Bell Atlantic rolls out cable TV details

June 16, 1994|By Michael Dresser | Michael Dresser,Sun Staff Writer

Parts of West Baltimore and a swath of suburbs running from Co- lumbia to Cockeysville will be the first Baltimore-area neighborhoods to receive advanced video services over Bell Atlantic lines, the company announced today.

The Philadelphia-based regional telephone company released details of its plans to offer cable television service and on-demand video over its phone lines in a construction-permit filing with the Federal Communications Commission. The services will compete with video rental stores and existing cable television franchises.

Baltimore is one of six urban and suburban areas for which Bell Atlantic released rollout plans for what it calls its "full-service network" today. The announcement did not specify when each neighborhood would begin to receive video, but company executives earlier had said they hoped to start deployment of its Stargazer service here in late 1995.

Bell Atlantic also said it voluntarily would provide free access to the system to local broadcast channels and public, educational and governmental programming. Besides rental movies and cable television, Bell Atlantic said it expects its video offerings to eventually include interactive home shopping, educational courses, health care services and connections to computer networks.

In its announcement, Bell Atlantic also confirmed that its entire full-service network in the Baltimore area will use an architecture which fiber-optic cable will be strung out to each neighborhood and coaxial cable, the same kind used by cable television companies today, will carry the signal into the home. Once in the home, an electronic device would route the signal to the appropriate appliance, whether it be the telephone, television or computer.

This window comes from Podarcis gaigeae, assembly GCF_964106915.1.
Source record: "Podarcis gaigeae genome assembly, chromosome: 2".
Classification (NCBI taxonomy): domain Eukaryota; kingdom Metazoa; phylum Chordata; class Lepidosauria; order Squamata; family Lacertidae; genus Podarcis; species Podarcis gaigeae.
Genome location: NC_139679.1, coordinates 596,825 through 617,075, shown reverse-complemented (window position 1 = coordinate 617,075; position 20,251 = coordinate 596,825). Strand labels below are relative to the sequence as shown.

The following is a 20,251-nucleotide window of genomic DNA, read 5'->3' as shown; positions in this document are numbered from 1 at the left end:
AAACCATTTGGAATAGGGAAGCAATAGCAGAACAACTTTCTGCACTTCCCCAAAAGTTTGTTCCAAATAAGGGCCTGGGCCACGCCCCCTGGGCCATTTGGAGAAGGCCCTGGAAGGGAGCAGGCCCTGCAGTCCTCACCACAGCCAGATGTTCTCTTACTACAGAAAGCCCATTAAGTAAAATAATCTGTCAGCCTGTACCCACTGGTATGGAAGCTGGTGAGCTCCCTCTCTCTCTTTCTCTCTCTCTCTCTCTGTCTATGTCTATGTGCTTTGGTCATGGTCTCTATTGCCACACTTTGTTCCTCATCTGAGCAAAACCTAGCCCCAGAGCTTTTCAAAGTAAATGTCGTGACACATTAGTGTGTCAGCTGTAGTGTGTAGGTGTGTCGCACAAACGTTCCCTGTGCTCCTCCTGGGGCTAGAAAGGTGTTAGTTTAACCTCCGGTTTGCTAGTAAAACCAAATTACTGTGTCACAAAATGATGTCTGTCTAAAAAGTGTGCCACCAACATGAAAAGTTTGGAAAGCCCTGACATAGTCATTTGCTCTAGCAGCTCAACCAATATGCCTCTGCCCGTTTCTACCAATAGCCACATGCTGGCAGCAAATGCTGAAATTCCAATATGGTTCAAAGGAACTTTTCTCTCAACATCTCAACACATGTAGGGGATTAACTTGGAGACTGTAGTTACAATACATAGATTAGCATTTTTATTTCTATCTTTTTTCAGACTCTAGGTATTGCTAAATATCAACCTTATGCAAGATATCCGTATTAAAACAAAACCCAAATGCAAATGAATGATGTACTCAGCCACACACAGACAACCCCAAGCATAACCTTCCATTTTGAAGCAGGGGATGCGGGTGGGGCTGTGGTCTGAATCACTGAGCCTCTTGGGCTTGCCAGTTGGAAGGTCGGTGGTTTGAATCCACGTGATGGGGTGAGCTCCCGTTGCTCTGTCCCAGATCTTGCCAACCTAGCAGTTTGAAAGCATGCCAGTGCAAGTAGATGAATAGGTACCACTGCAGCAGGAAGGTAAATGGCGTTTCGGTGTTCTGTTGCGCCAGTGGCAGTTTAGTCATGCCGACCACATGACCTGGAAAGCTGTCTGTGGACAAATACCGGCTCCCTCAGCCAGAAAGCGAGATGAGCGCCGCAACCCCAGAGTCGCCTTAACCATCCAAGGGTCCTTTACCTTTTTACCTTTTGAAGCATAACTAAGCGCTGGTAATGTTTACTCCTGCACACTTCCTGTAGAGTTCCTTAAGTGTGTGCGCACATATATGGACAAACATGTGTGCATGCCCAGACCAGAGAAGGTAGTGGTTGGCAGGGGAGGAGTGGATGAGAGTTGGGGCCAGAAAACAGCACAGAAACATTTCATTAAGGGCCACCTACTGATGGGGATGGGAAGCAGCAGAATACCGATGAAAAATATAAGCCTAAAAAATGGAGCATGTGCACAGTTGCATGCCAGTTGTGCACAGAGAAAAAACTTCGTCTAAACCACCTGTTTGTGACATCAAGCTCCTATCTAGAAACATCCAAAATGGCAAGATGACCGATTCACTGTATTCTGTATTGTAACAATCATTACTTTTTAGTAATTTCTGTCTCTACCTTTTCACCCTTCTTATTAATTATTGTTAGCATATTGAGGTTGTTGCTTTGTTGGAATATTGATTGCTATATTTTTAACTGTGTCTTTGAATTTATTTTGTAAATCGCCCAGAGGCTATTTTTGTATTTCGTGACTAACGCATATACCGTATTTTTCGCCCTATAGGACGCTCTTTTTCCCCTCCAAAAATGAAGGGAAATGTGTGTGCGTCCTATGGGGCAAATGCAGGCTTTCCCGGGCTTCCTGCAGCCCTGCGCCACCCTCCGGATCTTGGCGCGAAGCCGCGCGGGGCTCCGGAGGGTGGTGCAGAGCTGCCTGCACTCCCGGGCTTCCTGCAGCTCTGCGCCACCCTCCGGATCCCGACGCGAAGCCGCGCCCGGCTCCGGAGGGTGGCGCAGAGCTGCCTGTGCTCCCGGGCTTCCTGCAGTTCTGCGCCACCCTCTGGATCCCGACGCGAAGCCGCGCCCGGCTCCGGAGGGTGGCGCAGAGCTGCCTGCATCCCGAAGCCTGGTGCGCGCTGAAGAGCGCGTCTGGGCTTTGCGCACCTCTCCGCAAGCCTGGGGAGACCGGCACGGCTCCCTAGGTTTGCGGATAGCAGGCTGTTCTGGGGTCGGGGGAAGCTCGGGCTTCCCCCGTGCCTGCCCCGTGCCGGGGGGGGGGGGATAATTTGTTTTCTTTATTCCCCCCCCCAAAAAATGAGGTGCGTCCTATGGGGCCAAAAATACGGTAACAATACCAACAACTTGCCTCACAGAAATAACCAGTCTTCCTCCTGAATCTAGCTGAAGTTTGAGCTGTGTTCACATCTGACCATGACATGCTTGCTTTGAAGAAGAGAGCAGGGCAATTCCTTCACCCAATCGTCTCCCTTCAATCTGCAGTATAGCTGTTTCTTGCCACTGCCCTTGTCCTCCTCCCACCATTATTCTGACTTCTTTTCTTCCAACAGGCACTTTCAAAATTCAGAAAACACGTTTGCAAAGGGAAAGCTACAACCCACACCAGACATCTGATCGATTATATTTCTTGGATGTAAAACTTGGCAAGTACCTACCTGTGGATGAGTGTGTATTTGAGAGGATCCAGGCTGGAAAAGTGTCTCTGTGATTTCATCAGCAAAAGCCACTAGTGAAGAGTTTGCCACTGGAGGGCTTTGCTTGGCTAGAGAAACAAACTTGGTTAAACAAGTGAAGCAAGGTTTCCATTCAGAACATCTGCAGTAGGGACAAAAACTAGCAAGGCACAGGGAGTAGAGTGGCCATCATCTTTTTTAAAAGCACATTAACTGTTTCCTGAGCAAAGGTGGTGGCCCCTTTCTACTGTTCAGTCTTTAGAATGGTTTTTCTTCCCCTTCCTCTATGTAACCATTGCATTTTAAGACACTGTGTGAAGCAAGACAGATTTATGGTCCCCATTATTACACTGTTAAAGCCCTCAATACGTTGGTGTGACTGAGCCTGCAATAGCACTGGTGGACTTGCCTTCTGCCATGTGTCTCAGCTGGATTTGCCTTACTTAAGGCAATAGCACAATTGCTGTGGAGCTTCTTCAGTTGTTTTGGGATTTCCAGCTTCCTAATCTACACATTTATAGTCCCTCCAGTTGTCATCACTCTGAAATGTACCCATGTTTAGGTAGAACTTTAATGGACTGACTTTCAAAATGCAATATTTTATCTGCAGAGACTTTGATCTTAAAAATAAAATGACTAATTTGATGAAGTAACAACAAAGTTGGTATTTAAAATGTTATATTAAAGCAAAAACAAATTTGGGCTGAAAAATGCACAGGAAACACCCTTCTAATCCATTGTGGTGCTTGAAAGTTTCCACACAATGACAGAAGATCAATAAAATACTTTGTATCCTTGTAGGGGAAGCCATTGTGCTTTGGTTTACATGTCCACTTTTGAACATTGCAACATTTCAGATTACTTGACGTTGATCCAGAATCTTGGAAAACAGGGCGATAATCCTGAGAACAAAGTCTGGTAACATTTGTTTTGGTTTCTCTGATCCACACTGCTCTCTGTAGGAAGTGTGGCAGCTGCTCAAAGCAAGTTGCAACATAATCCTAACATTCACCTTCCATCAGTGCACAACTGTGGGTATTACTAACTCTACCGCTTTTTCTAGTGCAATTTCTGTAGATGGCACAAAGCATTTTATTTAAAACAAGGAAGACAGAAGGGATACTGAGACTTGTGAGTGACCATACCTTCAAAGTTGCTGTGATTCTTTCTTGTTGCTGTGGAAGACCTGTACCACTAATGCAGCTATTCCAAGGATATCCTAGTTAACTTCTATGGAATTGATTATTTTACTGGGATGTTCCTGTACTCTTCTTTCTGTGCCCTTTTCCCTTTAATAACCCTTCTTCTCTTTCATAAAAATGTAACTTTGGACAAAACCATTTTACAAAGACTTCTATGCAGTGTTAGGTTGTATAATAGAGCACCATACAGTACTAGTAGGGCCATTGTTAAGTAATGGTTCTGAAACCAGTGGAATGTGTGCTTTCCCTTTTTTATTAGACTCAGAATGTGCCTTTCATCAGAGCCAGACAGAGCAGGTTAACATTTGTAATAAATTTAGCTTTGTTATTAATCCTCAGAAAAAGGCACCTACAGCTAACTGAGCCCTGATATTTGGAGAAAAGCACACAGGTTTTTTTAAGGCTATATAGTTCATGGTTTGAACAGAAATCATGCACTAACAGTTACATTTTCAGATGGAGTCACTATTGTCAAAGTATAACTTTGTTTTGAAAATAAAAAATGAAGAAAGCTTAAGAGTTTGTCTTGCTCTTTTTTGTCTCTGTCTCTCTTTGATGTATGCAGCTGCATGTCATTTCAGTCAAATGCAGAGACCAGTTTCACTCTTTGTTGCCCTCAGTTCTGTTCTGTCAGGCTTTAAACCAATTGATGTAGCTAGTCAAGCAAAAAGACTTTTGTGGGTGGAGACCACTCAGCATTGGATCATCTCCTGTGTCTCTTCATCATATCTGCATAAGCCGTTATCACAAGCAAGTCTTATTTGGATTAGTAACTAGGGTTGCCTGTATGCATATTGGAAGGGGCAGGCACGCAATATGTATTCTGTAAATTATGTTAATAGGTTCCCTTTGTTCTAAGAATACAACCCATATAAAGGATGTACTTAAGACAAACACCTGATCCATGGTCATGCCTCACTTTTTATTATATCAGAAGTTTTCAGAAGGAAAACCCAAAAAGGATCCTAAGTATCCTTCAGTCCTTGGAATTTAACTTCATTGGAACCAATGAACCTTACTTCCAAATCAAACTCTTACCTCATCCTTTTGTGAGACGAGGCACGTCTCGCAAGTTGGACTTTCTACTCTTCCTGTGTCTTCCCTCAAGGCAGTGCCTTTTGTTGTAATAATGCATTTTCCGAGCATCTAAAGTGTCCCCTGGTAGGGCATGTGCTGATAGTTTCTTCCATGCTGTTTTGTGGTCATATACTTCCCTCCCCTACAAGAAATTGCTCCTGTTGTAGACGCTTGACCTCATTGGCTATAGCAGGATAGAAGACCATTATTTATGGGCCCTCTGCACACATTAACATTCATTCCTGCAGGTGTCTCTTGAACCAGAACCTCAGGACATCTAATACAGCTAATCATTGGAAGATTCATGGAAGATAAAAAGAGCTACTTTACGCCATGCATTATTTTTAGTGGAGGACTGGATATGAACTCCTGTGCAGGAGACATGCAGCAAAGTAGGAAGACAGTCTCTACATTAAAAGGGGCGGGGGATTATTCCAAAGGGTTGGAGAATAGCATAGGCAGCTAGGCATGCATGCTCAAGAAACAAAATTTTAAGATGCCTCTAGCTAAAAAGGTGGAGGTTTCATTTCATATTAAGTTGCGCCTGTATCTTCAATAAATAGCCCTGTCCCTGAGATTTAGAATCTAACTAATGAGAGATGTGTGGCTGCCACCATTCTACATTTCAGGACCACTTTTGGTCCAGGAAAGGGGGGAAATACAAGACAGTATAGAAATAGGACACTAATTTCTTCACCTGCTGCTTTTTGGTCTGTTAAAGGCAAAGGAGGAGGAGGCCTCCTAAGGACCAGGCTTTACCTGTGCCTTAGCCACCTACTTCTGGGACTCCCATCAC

The sketchy maps Bell Atlantic released with its FCC filing appeared to show that Cockeysville, Timonium, Towson, Lutherville, Pikesville, Randallstown and Woodlawn would be among the first Baltimore County communities to receive video service. Most of the east county, except for a small pocket around Perry Hall, would have to wait for a later phase.

In West Baltimore, the first areas to get service will include the Edmondson Avenue, Liberty Heights Avenue, Reisterstown Road and Windsor Mill Road corridors. The service also apparently will extend into parts of North and Northeast Baltimore around Hampden, Homewood, Waverly and Northwood.

In Howard County, Columbia, Ellicott City and North Laurel will be in the first phase, while Elkridge and Jessup are not. Carroll, Harford and most of Anne Arundel County lie outside the first-phase areas.

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